It took me a long time to understand how important a feature that allows you to customize your character's look can be to get you invested in that character. My groaning bank and void storage, filled to bursting with transmog items, can certainly attest that I quickly learned that lesson. But it shouldn't have been so surprising to me, considering I played in vanilla -- and back in vanilla, it was the fact that the tier raiding sets were such stark visual improvements that was half the motivation in pursuing them.

Read more →

Filed under: Analysis / Opinion, Blizzard, Cataclysm, Transmogrification, Mists of Pandaria, Warlords of Draenor

How much should an expansion cost?

We've talked about this briefly in a recent Breakfast Topic, but that's not the same as actually standing up and taking a position on an issue, and I (specifically, I, Matthew Rossi, not all of WoW Insider) do have a position on this one - namely, that this expansion will likely contain as much if not more gameplay, art assets, and overall design work as any game coming out, and that frankly the last couple of expansions have been under what they should have cost.

I didn't come to this decision in a vacuum, either - I come to it as someone who does not want to pay the price as established. I'm extremely penurious. almost outright parsimonious when it comes to money. I don't like spending it. So when I heard how much the expansion was going to cost (the day the pre-orders became available) I immediately balked at it. It's only ten bucks more to buy Titanfall, I said to myself, and that's a completely new game. And then I read this post by Kim Acuff (who often comments here at WoW Insider as Ember Dione) a developer on Skylanders, and I started to rethink my position on the relative cost of the expansion, how much it should cost, and the validity of the whole "as expensive as a new game" discussion.

Because here's the fact - each WoW expansion has effectively been a new game.

Read more →

Filed under: Analysis / Opinion, Blizzard, News items, The Burning Crusade, Wrath of the Lich King, Cataclysm, Mists of Pandaria, Diablo 3, Warlords of Draenor

The struggle between gear disparity and good play

Okay, truth time - I can solo any five player heroic dungeon in Mists of Pandaria, as long as it doesn't have mechanics that prevent me. If I'm even concerned that I'll take too much damage and die, I'll pop on my tank set and go prot, but many times it isn't even a concern. Blow all my DPS cooldowns, blow my defensive cooldowns when I'm at about half health, boss falls over. Done it in Mogu'shan Palace and Scarlet Monastery. And I'm hardly the exception here - the fact is, the Mists of Pandaria dungeons were introduced at the beginning of the expansion and tuned so that players in ilevel 450 gear could complete them.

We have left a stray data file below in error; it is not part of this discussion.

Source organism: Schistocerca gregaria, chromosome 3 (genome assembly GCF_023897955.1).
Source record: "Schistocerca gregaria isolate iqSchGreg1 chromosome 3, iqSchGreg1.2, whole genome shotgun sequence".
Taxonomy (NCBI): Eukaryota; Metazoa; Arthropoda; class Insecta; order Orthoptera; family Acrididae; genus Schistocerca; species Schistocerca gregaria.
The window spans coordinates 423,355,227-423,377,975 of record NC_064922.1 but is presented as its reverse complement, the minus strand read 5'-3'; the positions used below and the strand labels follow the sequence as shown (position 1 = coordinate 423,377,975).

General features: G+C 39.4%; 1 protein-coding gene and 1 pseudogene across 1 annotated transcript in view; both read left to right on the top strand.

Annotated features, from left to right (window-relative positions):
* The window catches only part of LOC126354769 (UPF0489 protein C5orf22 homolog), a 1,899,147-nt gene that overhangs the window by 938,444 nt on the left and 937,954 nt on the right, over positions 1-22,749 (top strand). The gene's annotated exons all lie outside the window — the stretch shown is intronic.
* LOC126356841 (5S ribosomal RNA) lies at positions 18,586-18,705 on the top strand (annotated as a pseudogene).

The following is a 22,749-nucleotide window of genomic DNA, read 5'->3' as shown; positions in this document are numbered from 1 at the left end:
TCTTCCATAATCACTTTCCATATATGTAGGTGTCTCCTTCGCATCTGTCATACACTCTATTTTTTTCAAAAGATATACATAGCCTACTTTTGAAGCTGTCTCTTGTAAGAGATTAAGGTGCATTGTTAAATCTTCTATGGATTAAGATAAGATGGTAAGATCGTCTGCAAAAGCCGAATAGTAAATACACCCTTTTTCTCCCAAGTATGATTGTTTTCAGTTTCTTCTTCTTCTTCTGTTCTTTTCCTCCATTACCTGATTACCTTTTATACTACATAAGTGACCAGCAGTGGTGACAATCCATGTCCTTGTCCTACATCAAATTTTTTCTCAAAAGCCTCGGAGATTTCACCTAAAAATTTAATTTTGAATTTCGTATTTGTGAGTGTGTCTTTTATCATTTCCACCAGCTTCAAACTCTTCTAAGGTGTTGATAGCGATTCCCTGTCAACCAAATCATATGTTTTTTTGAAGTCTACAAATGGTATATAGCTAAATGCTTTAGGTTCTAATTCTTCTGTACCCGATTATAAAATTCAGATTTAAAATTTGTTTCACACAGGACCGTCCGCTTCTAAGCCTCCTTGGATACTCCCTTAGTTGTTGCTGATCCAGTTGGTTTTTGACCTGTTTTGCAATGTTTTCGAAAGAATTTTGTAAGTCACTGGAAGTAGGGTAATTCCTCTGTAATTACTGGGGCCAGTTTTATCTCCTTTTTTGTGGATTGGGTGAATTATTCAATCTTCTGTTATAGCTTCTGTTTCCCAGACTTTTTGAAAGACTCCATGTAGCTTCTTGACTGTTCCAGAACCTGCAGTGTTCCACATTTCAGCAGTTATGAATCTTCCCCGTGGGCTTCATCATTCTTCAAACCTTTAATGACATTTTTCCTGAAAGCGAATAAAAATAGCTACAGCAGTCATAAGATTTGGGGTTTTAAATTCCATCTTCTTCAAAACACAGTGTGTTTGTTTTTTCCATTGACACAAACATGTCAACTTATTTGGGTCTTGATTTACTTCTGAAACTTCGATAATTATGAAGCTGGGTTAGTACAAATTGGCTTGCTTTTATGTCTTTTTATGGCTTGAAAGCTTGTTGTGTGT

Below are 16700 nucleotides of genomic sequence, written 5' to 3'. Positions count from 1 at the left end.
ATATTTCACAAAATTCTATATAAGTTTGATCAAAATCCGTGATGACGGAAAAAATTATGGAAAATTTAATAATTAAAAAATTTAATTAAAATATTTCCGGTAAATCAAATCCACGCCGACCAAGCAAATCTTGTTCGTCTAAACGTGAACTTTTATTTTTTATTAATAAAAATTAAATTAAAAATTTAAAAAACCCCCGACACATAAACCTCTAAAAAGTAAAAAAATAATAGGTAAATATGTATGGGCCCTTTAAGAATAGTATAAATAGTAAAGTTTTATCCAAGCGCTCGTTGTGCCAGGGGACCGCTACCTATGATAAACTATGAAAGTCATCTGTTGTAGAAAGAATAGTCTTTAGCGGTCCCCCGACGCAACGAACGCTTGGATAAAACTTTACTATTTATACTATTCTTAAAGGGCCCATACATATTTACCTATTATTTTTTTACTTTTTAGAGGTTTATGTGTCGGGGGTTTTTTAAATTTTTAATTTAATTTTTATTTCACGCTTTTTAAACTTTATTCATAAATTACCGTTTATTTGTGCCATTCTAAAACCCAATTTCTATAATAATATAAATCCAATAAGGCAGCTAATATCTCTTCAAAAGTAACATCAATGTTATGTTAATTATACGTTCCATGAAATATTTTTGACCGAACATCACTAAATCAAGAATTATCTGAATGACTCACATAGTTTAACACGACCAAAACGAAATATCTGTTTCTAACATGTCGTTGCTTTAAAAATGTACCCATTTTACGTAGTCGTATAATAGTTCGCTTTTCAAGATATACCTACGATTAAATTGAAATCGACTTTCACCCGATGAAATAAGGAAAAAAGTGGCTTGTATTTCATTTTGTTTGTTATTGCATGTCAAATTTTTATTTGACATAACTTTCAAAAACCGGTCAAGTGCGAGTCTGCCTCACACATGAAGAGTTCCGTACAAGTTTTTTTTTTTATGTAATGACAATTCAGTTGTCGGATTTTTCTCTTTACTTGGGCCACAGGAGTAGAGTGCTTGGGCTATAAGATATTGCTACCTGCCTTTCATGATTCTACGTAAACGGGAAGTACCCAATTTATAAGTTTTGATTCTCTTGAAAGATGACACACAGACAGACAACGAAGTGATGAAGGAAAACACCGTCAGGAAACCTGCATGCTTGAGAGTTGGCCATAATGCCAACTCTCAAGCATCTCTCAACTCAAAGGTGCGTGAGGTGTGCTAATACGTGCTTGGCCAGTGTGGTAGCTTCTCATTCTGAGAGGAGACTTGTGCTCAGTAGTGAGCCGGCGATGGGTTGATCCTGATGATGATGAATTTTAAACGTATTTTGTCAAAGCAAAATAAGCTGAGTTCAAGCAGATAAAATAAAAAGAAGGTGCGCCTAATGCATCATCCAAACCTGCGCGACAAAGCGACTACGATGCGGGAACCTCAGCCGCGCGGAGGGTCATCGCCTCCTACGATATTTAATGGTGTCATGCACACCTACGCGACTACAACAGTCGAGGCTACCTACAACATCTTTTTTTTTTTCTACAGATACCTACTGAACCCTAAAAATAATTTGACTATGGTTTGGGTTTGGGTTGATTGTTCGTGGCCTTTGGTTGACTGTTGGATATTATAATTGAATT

I'm at around ilevel 576.

Even players who are just in flex or LFR gear out gear these instances immensely. If a DPS player in full SoO LFR gear goes into Mogu'shan Palace and decides to pull more mobs than the tank was ready or waiting for, he or she can probably DPS them all down before dying themselves, especially if they get a few heals. Meanwhile, even the tanks can often put out enough damage (while taking so very little and having various means to heal it up) that they can basically solo the whole place if they want to, leaving absolutely everyone in the group feeling very little need to actually play as a group. As many, many people point out to me on twitter, it's just assumed that everyone is going to pull like crazy, so even undergeared players in a specific role often assume it's going to happen and react. Maybe your tank doesn't want to pull like a fiend, but they saw your gear and thought they had to in order to keep control of the dungeon. The lines of group communication have broken down into a silence that masks intent - runs are zoned into and pulled with grim efficiency.

Into this veil of silence enters you, the player. So what can be done about it?

Read more →

Filed under: Analysis / Opinion, Wrath of the Lich King, Cataclysm, Mists of Pandaria

Gear requirements for leveling dungeons to be removed

It's one of the weird artifacts of content being moved from current to a legacy role - players queue for dungeons in the dungeon finder as they're leveling up, only to find that the dungeons have a gear requirement that they don't meet. With the speed that heirlooms and guild bonuses can bring, it's easy to find yourself level 83 and unable to enter any Cataclysm five mans because you don't meet the gear requirements (something because of those heirlooms) and it can be very annoying. But now, there's good news - Ion "Watcher" Hazzikostas recently responded to the idea that those gear requirements could be removed with the stat squish with an affirmative.


This would be a very positive change in my opinion - it was easier for me to just level via quests than it was to try and queue for Cata dungeons when leveling up my tauren. Not that I miss all the dungeons we had back then, but it would have been nice to see a few places.

Filed under: Analysis / Opinion, Cataclysm, Mists of Pandaria, Warlords of Draenor

Know Your Lore, Tinfoil Hat Edition: What Storms May Come

The World of Warcraft is an expansive universe. You're playing the game, you're fighting the bosses, you know the how -- but do you know the why? Each week, Matthew Rossi and Anne Stickney make sure you Know Your Lore by covering the history of the story behind World of Warcraft.